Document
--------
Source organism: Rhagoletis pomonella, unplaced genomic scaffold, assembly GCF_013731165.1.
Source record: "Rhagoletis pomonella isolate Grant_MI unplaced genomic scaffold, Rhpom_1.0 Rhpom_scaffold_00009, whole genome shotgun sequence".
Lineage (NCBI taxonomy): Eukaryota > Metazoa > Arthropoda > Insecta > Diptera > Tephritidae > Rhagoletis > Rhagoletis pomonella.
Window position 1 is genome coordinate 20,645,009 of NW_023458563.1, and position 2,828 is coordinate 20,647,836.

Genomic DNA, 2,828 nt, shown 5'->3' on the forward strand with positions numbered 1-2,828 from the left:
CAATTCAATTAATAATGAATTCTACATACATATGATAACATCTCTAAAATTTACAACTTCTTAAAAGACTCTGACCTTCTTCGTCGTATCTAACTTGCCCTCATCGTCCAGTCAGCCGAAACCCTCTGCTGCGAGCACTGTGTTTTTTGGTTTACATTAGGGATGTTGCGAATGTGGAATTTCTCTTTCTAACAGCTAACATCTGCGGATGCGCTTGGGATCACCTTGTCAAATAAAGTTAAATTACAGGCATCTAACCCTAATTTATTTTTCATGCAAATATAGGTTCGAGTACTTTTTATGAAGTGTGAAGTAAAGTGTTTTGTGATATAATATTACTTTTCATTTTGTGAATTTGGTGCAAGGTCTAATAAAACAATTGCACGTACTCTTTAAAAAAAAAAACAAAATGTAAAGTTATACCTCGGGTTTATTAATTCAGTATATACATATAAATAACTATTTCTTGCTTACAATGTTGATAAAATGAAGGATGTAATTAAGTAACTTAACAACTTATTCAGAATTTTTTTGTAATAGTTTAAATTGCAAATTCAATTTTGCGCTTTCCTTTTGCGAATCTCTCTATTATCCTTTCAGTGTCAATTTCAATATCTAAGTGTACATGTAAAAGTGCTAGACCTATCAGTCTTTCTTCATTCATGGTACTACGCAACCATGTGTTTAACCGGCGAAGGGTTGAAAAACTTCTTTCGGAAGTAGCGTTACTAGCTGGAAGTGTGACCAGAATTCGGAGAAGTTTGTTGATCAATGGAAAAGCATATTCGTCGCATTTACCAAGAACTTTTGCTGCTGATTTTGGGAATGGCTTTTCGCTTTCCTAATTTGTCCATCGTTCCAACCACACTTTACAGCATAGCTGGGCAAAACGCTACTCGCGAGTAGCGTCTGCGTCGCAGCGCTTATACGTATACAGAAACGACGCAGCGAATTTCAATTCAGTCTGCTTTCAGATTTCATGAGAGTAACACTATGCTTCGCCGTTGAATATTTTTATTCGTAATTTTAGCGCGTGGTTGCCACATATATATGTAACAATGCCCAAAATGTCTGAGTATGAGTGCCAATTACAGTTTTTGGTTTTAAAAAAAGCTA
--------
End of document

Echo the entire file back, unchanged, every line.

Source organism: Rhagoletis pomonella, unplaced genomic scaffold, assembly GCF_013731165.1.
Source record: "Rhagoletis pomonella isolate Grant_MI unplaced genomic scaffold, Rhpom_1.0 Rhpom_scaffold_00009, whole genome shotgun sequence".
Lineage (NCBI taxonomy): Eukaryota > Metazoa > Arthropoda > Insecta > Diptera > Tephritidae > Rhagoletis > Rhagoletis pomonella.
Window position 1 is genome coordinate 20,645,009 of NW_023458563.1, and position 2,828 is coordinate 20,647,836.

Genomic DNA, 2,828 nt, shown 5'->3' on the forward strand with positions numbered 1-2,828 from the left:
CAATTCAATTAATAATGAATTCTACATACATATGATAACATCTCTAAAATTTACAACTTCTTAAAAGACTCTGACCTTCTTCGTCGTATCTAACTTGCCCTCATCGTCCAGTCAGCCGAAACCCTCTGCTGCGAGCACTGTGTTTTTTGGTTTACATTAGGGATGTTGCGAATGTGGAATTTCTCTTTCTAACAGCTAACATCTGCGGATGCGCTTGGGATCACCTTGTCAAATAAAGTTAAATTACAGGCATCTAACCCTAATTTATTTTTCATGCAAATATAGGTTCGAGTACTTTTTATGAAGTGTGAAGTAAAGTGTTTTGTGATATAATATTACTTTTCATTTTGTGAATTTGGTGCAAGGTCTAATAAAACAATTGCACGTACTCTTTAAAAAAAAAAACAAAATGTAAAGTTATACCTCGGGTTTATTAATTCAGTATATACATATAAATAACTATTTCTTGCTTACAATGTTGATAAAATGAAGGATGTAATTAAGTAACTTAACAACTTATTCAGAATTTTTTTGTAATAGTTTAAATTGCAAATTCAATTTTGCGCTTTCCTTTTGCGAATCTCTCTATTATCCTTTCAGTGTCAATTTCAATATCTAAGTGTACATGTAAAAGTGCTAGACCTATCAGTCTTTCTTCATTCATGGTACTACGCAACCATGTGTTTAACCGGCGAAGGGTTGAAAAACTTCTTTCGGAAGTAGCGTTACTAGCTGGAAGTGTGACCAGAATTCGGAGAAGTTTGTTGATCAATGGAAAAGCATATTCGTCGCATTTACCAAGAACTTTTGCTGCTGATTTTGGGAATGGCTTTTCGCTTTCCTAATTTGTCCATCGTTCCAACCACACTTTACAGCATAGCTGGGCAAAACGCTACTCGCGAGTAGCGTCTGCGTCGCAGCGCTTATACGTATACAGAAACGACGCAGCGAATTTCAATTCAGTCTGCTTTCAGATTTCATGAGAGTAACACTATGCTTCGCCGTTGAATATTTTTATTCGTAATTTTAGCGCGTGGTTGCCACATATATATGTAACAATGCCCAAAATGTCTGAGTATGAGTGCCAATTACAGTTTTTGGTTTTAAAAAAAGCTA